Nationality: Ancient Roman, Greek
Died At Age: 75
Born Country: Greece
Born in: Chaeronea
Famous as: Philosopher, Historian, Biographer, Essayist, & Middle Platonist
Quotes By Plutarch
siblings: Lamprias, Timon
children: Autobulus, Plutarch, Timoxena
Died on: 120
place of death: Delphi
Who was Plutarch?
Plutarch was a prominent Greek biographer and essayist. Best known for his in-depth biographies of famous Romans and Greeks detailed in his writings of ‘Parallel Lives’, he was equally renowned as a moral essayist through his work of ‘Moralia’. Plutarch has often been compared with Augustine of Hippo and Aristotle, two predominant philosophers of their time. His writings on famous Greek and Roman personalities are not only considered manuscripts of information; rather they are looked upon as acollection of intense study of character. His work doesn’t depict the lives led by famous personalities, but the grounds on which their disposition shaped their lives. After achieving superior recognition and earning admiration of both commoners and kings, Plutarch was granted Roman citizenship, since his work was not restricted only to the Greeks. On attaining Roman citizenship he came to be known as Lucius Mestrius Plutarchus.
Childhood & Early life
Plutarch was born into an opulent family around the year 46 to 47AD as derived from his writing ‘On the E of Delphi’. He was born in a city of Boeotia named Chaeronea, located in central Greece.
Historians aren’t certain about who his father was, but evidence from his own testimonies suggest that it was Nikarchus. His grandfather was Lamprias, after whom his sibling was named.
In Plutarch’s essays, we find the mention of two siblings, both brothers. One named Timon and the other Lamprias. Historians presume that Plutarch might have been more affectionate towards Timon as he speaks of him fondly in his works.
He received formal education in 66-67, at one of the most reputed institutes of that time, the Academy of Athens, where he studied under the guidance of Ammonius, a Greek philosopher with rich knowledge of both Aristotle and Plato.Plutarch was approximately 20 years old at that time.
Ammonius had aninclination towards metaphysical studies; he often probed religion and its several rites. It is probably under his tutelage that Plutarch was influenced and took to metaphysical studies as well.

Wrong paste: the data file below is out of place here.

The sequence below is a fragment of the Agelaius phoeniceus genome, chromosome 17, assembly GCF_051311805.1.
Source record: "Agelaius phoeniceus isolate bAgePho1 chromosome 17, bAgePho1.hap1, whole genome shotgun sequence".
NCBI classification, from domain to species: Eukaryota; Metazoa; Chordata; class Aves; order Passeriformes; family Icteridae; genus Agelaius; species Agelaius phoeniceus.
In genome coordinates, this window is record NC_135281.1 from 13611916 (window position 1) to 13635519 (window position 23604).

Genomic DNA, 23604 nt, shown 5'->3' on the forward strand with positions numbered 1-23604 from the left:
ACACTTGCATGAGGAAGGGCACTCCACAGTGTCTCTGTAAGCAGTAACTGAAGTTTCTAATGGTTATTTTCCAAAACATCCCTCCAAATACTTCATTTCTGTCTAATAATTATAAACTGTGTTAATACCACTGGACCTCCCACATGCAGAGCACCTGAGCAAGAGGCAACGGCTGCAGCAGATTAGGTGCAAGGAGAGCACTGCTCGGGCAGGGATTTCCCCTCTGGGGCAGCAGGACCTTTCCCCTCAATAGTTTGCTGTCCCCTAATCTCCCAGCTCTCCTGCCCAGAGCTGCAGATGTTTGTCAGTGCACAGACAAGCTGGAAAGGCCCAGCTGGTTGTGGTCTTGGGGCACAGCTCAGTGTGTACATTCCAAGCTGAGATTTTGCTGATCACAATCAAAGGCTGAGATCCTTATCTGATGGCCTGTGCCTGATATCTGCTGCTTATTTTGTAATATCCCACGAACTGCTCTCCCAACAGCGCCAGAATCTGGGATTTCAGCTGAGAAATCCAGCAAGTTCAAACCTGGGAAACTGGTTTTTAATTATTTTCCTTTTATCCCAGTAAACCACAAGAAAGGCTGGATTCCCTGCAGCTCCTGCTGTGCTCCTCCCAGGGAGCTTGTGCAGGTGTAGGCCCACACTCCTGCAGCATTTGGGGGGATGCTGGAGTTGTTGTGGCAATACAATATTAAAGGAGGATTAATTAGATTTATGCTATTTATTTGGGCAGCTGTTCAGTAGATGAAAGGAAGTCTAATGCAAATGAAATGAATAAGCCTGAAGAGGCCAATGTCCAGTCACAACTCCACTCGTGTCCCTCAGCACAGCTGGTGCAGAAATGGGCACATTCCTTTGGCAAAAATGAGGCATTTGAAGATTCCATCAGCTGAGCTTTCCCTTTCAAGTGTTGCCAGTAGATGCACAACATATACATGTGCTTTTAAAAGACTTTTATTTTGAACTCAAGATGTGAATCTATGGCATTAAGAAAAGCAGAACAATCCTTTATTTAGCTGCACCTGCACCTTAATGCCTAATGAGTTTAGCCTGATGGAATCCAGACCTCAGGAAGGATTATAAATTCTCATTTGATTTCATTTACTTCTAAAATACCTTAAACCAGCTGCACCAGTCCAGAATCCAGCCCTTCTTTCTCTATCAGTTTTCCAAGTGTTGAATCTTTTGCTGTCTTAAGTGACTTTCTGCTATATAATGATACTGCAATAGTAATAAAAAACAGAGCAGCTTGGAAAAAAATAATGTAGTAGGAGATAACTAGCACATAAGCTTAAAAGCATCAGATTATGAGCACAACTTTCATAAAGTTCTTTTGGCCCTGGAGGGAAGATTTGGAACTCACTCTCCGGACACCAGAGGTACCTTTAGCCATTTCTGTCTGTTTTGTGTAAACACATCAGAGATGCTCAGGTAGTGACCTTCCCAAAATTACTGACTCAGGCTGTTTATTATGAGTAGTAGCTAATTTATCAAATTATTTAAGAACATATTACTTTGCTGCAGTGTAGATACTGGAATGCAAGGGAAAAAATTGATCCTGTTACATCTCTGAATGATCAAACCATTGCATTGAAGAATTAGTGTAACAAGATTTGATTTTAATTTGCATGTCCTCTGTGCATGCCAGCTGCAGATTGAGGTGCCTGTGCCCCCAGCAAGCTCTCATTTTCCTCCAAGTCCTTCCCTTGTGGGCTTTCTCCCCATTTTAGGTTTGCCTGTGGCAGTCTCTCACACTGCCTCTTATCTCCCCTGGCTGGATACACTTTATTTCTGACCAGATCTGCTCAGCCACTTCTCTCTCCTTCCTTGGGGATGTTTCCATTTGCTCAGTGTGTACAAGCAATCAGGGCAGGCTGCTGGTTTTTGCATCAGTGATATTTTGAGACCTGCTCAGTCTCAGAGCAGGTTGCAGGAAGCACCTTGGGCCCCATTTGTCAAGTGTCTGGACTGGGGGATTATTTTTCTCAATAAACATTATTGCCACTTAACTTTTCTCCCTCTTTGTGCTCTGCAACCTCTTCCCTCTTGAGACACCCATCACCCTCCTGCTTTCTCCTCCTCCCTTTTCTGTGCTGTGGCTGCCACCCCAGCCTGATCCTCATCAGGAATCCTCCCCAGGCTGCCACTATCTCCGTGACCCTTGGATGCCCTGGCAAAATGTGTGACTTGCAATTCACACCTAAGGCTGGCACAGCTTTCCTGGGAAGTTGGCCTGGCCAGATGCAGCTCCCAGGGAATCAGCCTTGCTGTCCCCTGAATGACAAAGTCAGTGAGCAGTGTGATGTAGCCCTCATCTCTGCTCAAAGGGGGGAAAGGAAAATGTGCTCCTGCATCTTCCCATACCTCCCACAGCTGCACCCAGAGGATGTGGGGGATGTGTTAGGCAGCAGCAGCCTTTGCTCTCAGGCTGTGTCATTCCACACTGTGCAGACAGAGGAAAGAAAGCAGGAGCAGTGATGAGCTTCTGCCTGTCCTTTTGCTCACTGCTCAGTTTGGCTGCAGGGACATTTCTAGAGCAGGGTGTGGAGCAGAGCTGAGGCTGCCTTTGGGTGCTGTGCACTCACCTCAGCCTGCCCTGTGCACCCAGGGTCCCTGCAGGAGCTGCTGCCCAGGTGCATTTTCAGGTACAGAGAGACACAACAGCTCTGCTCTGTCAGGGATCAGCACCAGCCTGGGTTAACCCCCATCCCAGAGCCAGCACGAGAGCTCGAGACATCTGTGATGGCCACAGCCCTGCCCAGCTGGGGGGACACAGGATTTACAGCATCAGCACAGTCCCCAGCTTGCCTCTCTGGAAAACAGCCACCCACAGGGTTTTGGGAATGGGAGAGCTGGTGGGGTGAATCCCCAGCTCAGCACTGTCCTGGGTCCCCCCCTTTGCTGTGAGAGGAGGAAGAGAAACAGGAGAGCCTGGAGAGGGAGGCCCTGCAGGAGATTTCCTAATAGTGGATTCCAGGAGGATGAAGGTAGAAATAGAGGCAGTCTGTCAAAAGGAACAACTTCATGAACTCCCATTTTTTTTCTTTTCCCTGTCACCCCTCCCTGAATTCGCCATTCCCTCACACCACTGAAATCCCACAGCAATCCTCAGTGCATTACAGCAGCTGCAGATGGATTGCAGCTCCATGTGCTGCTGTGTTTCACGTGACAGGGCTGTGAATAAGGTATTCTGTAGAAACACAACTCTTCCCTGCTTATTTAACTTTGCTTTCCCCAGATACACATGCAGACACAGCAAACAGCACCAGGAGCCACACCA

He received liberal education under Ammonius; he studied Greek and Latin literature, philosophy, natural science, medicine, physics, rhetoric and mathematics at Athens.
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An Athenian Ambassador
Plutarch lived for several years in Athens.He was so revered as an Athenianthat he was sent as an ambassador of his town several times to Alexandria, Egypt and Rome.
He soon took Roman Citizenship and was named after his sponsor, Lucius Mestrius. Travelling mainly between Greece and Rome, he was later appointed as the magistrate of Chaeronea.
Historians reckon that the major reason for him to be rooted to his hometown was that he had a close bonding with his family. Moreover, his family had the required finance that he could use in order to study and travel.
Devotion to Apollo
He worshipped Apollo, the ‘Greek God of Music’, at the ‘Temple of Apollo’ in the Delphi Oracle, which was about 20 miles away from Chaeronea, and became one of the two priests there.
An Educationist & Biographer
Back home, Plutarch himself became a lecturer; he also provided education on philosophy and ethics in various parts of Italy during the years 75 to 90. He educated many Romans and Greeks.
It was at this time that Emperor Trajan visited Plutarch during one winter and honoured him by gifting him the ornaments of ‘consul’. According to this, he could henceforth wear a golden ring on his finger and a white toga with a purple border as a sign of merit.
He wrote several biographies of famous emperors and also essays and letters. His writings reflected his major influence as a Platonist but at the same time also portrayed the principles of Aristotle’s ‘Peripatetics’.
His assumptions of religion andscepticism ofsuperstition heavily shaped his writings, along with his ardent belief that God was only ‘one-being’who was called by various namesby worshippers.